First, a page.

Metabotropic glutamate receptors are G-protein-coupled receptors that influence neuronal excitability, synaptic transmission and synaptic plasticity through the activation of second messenger cascades. Both types of glutamate receptor are concentrated together at the postsynaptic membrane of excitatory synapses.
The PDZ domain of Shank binds to the guanylate kinase-associated protein (GKAP) family of PSD-95 binding proteins, thereby linking Shank to the N-methyl-d-aspartate (NMDA) receptor/PSD-95 complex. In addition, the PDZ domain interacts with somatostatin receptors and the calcium-independent α-latrotoxin receptor. Two distinct proline-based motifs within the proline-rich region of Shank form the binding sites for cortactin, an actin regulatory protein, and for Homer, which also binds group 1 metabotropic glutamate receptors and inositol-1,4,5-trisphosphate (IP3) receptors. Through its interactions with GKAP and Homer, Shank has the potential to link together the NMDA receptor and metabotropic glutamate receptor complexes in the postsynaptic specialization.
SHANK AND ASD
Shank is a signaling adapter excitatory neuronal synapses. A single de novo microdeletion of Shank 2 found in the ASD, leads to the loss of exons 6 and 7 and a sliding of the reading frame, resulting in the removal of the PDZ domain and remaining domains in the protein Shank2.
Shank2 mutant mice ( - / - ) , carriers of an identical mutation to the microdeletion in the human gene associated with ASD, exhibit an autistic behavior type including reduced social interactions , reduced social communication via ultrasonic vocalizations and repetitive jumps . The genetic deletion occurs in a specific region of the brain and causes the up-regulation of ionotropic glutamate receptors at the level of the synapse. Furthermore , mutants ProSap1/Shank22/2 show a reduced basal synaptic transmission a reduced frequency of excitatory currents postsynaptic and a greater amount of NMDA receptors that mediate excitatory currents in physiological level.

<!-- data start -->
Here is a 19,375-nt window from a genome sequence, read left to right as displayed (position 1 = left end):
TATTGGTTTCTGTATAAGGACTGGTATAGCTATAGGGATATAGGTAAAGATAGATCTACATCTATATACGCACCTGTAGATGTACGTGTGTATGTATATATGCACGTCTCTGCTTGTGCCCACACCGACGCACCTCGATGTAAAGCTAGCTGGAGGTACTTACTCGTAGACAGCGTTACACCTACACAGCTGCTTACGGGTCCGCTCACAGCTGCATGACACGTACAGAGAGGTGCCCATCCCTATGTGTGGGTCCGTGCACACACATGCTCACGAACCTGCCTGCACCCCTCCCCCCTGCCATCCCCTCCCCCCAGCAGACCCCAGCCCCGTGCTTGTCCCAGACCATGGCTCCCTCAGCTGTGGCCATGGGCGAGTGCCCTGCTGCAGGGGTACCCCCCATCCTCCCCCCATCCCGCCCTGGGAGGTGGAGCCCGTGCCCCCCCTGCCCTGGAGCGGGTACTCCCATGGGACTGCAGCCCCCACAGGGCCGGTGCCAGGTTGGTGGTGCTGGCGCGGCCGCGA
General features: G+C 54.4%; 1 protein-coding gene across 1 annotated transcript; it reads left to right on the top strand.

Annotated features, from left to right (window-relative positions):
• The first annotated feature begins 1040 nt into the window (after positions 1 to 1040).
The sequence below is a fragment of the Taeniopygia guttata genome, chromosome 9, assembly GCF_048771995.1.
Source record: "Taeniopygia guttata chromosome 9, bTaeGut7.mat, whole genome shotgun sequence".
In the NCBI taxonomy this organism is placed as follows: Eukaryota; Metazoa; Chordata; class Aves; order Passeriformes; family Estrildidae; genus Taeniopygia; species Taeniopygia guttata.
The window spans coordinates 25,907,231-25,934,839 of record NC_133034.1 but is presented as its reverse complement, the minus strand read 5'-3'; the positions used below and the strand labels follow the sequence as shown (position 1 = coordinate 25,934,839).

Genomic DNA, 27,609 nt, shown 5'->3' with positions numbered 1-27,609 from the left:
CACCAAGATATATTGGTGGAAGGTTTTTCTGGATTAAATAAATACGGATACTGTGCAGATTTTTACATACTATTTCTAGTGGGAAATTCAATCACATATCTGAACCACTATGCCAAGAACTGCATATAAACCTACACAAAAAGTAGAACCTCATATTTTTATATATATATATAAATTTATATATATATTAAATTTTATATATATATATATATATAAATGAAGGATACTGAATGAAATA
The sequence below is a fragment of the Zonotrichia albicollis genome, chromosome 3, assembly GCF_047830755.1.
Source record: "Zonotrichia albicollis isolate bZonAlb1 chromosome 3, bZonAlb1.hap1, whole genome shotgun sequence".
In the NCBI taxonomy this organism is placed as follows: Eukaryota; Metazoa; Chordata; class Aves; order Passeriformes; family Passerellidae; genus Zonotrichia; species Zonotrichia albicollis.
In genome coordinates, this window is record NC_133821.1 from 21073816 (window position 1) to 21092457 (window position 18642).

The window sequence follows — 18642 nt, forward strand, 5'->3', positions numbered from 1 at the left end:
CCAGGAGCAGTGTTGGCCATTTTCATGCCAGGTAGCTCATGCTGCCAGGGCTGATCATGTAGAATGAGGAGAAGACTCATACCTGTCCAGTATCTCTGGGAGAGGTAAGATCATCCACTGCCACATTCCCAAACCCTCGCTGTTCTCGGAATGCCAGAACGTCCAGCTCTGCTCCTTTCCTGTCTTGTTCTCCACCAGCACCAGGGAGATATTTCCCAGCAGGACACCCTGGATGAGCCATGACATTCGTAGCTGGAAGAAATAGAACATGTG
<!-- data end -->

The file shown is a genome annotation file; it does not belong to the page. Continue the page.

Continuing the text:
The postsynaptic potentials decreased by 40% in mice ProSap1/Shank22/2.
In post-synaptic neurons there are AMPA receptors ( very rapid kinetics and present low affinity for the glutamate ) and the NMDA receptors ( receptor with slow kinetics and with great affinity for the
glutamate, blocked by magnesium ions in the lower potential of - 40mV ) . AMPA receptors is opened by a high concentrations of the neurotransmitter glutamate.
The opening of AMPA receptors , constitutes the entry of a high number of sodium ions , condition
that leads to depolarization of the membrane up to - 40mV . This potential membrane is necessary to remove the magnesium block of the NMDA receptors . The NMDA receptor free from the block, bind the glutamate and let the sodium pass, but especially , calcium , which allows the function of the receptor.
In agreement with the up-regulation of subunit of the NMDA receptor in the hippocampus of mice ProSap1/Shank22/2 , there was registered a 30% increase of the ratio NMDA / AMPA in the mutant mice compared to wild-type.
The deficiency of Shank2 leads to a disturbances of the signaling associated to NMDA receptors.
To verify this hypothesis and restore the function of NMDA receptors, it is used the D-cicloserina,
a partial agonist of the NMDA receptors for the binding site of the glycine and is
found that D-cycloserine fully recovers the ratio NMDA / AMPA.
Autistic-like social behaviour in Shank2-mutant mice improved by restoring NMDA receptor function